The WiFi Nomiku Kickstarter project blasted through its $200,000 goal in less than a day.
First launched on Kickstarter in 2012, the Nomiku immersion circulator made sous vide, a low temperature cooking technique previously reserved for top chefs, accessible to everyone. Despite its success, the creators considered the first Nomiku a minimally viable product.
Building off the experiences and success in bringing a complex and brand new kitchen gadget to market, Nomiku’s creator Lisa Q. Fetterman and her team has re-launched on Kickstarter to create the dream product they always wanted to make…and that people seem to want; the new app-enabled WiFi Nomiku blasted through its $200,000 goal in less than a day.
I spoke with Nomiku’s Chief Design Officer Wipop Bam Suppipat about their second generation product, why app integration is important and the unique challenges they faced as a hardware startup. Turns out that manufacturing in China isn’t necessarily the best option, and that some regulations can and should be challenged.
Why did you want to redesign Nomiku?
The first Nomiku was a super compact yet powerful sous vide machine with friendly design for the home, in contrast to other models on the market. At its core though, the first Nomiku is a minimum viable product. It just has to perform its function as an immersion circulator and that’s it.
The redesign of the Nomiku is the dream machine we’ve always wanted, something I envisioned from the start 2 years ago …. But we didn’t have the design or manufacturing experience to pull off such an ambitious project at the time. So the new Nomiku is the result of what we’ve learned over the past 2 years, working with this specific product and category.
Why WiFi app integration into a kitchen appliance?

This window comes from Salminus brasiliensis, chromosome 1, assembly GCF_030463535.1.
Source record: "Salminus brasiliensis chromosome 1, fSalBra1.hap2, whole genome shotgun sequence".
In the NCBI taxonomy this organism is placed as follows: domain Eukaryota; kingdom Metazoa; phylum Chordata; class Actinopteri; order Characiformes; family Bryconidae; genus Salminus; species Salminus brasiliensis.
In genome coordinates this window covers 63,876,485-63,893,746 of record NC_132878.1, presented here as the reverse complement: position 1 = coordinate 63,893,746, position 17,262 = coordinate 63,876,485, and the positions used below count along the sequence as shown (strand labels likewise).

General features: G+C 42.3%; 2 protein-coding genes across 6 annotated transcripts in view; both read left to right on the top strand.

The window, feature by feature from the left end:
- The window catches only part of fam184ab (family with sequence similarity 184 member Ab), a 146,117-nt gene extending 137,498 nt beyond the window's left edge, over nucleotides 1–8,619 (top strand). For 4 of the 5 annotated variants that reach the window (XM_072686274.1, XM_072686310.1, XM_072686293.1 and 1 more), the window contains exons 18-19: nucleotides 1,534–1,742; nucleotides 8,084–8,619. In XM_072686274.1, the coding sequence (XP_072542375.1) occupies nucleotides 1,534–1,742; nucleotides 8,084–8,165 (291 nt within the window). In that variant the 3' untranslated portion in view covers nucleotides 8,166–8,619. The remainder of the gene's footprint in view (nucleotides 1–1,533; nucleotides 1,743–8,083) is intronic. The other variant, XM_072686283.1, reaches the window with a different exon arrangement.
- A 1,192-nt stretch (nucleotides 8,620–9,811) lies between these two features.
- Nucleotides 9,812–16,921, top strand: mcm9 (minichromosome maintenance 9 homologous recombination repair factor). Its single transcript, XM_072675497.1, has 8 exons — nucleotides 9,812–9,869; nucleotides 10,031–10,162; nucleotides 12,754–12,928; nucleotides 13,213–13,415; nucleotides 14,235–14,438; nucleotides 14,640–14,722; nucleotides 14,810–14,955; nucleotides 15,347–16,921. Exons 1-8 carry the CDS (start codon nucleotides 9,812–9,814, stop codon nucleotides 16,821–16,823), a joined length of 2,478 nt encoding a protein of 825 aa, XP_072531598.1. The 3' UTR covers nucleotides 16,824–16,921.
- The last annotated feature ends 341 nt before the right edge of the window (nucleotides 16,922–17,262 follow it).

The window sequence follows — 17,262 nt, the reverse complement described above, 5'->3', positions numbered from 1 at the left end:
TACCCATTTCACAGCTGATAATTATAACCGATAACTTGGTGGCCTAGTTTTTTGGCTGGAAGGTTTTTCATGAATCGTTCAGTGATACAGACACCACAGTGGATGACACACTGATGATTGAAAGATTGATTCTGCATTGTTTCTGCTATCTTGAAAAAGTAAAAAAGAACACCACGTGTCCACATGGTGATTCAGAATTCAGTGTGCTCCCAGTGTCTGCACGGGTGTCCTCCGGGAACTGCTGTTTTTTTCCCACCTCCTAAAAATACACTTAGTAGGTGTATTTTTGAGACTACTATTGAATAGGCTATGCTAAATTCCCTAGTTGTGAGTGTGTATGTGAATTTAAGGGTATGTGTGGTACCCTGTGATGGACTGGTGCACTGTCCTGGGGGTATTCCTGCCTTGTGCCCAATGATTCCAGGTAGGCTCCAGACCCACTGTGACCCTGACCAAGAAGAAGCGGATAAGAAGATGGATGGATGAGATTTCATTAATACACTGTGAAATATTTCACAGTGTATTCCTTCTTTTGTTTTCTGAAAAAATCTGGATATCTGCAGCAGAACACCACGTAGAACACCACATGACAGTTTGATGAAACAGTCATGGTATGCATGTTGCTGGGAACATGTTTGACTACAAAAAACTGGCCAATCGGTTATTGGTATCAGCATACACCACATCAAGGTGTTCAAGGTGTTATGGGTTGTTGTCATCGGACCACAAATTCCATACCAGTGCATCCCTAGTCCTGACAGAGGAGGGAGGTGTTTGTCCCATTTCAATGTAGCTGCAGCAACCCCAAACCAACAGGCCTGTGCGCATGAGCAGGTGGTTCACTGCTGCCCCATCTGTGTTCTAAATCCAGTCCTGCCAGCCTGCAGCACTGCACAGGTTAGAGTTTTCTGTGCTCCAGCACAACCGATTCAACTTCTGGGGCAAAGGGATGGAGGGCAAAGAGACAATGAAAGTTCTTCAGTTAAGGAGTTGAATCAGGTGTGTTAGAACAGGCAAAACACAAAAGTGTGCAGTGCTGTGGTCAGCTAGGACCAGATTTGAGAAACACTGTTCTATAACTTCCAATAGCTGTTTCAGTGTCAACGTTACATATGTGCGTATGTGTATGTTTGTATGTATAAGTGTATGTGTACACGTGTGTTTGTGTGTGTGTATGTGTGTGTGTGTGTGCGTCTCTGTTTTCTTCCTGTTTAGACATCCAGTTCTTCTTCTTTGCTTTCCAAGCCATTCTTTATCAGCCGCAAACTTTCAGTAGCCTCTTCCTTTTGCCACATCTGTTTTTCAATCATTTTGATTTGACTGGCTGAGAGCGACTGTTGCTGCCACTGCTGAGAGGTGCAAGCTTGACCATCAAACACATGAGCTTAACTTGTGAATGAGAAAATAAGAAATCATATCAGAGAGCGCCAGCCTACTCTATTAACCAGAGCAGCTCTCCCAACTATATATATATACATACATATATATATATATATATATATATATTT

We want to connect people. The main idea is for people to be able to make and edit recipes on the fly, show off their creations and have the exact time and temperature measurements for particular sous vide dishes they want to try.
If a user wants to eat a beautiful dish they saw on Instagram, Pinterest or Facebook, the app lets the users dial into the Nomiku the exact time and temperature required. It also functions as a food science hub for new cooks so they are not worried with venturing into the world of low temp cooking, which can be dangerous if not done properly.
How can people discover new recipes?
The recipes live on our server which can be viewed on the iOS and Android app, and on our website. New recipes can be added through the app, or another cook can improve upon your recipe by making their own edits on top of the core time and temperature. Same dish, different cook.
Can you talk about the manufacturing process as a startup? Why is the new Nomiku made in the USA?
This is the most important part to get right for hardware startups. All aspects of manufacturing, from early parts sourcing to delivery, should be well reviewed before committing to tooling and purchasing. Legal protection and all certification pathways must be fully researched well beforehand.
The unexpected big challenge with the first Nomiku was the manufacturing system in China and the lack of process review and quality control. In order to succeed, Nomiku hired two extra quality control personnel, one in China and one in the US to inspect and control product quality at all times. We also had to engineer our own manufacturing line and enforce that processes be followed exactly. Many factories in China are used to cheap, high volume, low quality kitchenwares where they can be discarded if broken, which is not the case with Nomiku.
We had a unique challenge where steam was escaping into our control section so our plasma physicist / CTO Abe Fetterman engineered a magnetic drive system to seal off the bottom completely to prevent the steam from entering. He was able to finish the calculation and design the magnetic drive within a few days, thus we were able to have a new prototype within a week’s time. The factory and engineers involved were shocked at how fast we can problem solve, far faster than any hardware companies or high profile manufacturing they have ever seen.
The decision to manufacture in the USA was to get away from the hierarchy and bureaucracy of Chinese manufacturing system that caused us pain and delays. It’s about being small and flexible no matter the company size; we learn from our mistakes, make changes and move on quickly. Large-scale manufacturing won’t work here, but there may be some hope for small and medium runs.
What advice do you have for new hardware startups?
Prototype well, and prototype often. Make lots of mistakes, but fix them immediately. Research certification requirements and comply, but don’t bend over backwards for unreasonable rules. If you’re in the right, contest the rules. Lastly, raise a lot of money because hardware is hard and expensive. Crowdfunding has been our saving grace because people can really get behind our passion, and we’re grateful for the support.